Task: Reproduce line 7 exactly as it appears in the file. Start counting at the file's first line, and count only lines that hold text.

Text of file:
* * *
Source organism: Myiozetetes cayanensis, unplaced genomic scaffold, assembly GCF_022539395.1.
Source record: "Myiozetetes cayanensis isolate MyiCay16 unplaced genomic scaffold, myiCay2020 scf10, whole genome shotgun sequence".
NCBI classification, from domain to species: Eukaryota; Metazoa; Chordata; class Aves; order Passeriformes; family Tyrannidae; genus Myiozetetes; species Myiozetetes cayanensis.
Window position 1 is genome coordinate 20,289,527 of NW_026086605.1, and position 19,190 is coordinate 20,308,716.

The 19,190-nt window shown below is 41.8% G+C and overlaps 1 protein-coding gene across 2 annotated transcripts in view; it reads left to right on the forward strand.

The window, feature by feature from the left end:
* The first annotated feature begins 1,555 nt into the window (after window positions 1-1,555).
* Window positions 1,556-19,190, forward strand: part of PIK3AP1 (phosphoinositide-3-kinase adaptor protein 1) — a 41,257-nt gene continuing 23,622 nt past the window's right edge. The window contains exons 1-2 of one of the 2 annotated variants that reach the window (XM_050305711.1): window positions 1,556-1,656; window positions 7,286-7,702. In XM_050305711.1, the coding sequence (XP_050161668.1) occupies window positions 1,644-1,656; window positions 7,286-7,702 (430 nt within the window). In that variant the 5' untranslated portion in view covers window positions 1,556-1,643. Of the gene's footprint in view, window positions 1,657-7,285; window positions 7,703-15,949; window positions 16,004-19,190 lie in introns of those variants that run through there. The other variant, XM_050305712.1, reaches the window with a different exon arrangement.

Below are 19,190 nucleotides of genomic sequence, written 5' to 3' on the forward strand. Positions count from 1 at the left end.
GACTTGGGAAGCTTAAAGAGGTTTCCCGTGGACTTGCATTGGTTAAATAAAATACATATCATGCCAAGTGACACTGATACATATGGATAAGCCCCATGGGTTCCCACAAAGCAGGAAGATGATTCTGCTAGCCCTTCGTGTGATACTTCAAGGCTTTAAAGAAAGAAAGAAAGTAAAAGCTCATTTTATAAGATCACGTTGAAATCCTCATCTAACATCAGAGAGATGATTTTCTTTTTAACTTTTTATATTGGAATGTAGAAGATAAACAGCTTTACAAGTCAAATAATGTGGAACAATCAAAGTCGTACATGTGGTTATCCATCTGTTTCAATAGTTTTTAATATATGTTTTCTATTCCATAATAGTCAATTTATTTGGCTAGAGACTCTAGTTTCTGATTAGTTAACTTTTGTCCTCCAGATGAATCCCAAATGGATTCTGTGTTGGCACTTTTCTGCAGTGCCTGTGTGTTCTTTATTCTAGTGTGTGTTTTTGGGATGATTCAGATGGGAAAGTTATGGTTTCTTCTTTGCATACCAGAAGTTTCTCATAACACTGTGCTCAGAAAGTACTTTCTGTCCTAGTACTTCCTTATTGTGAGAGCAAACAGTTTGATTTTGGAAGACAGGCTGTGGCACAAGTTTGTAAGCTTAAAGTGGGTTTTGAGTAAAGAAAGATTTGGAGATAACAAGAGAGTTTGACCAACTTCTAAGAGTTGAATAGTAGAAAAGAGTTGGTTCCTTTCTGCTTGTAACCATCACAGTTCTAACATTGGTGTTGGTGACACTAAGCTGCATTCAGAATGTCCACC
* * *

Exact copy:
* The first annotated feature begins 1,555 nt into the window (after window positions 1-1,555).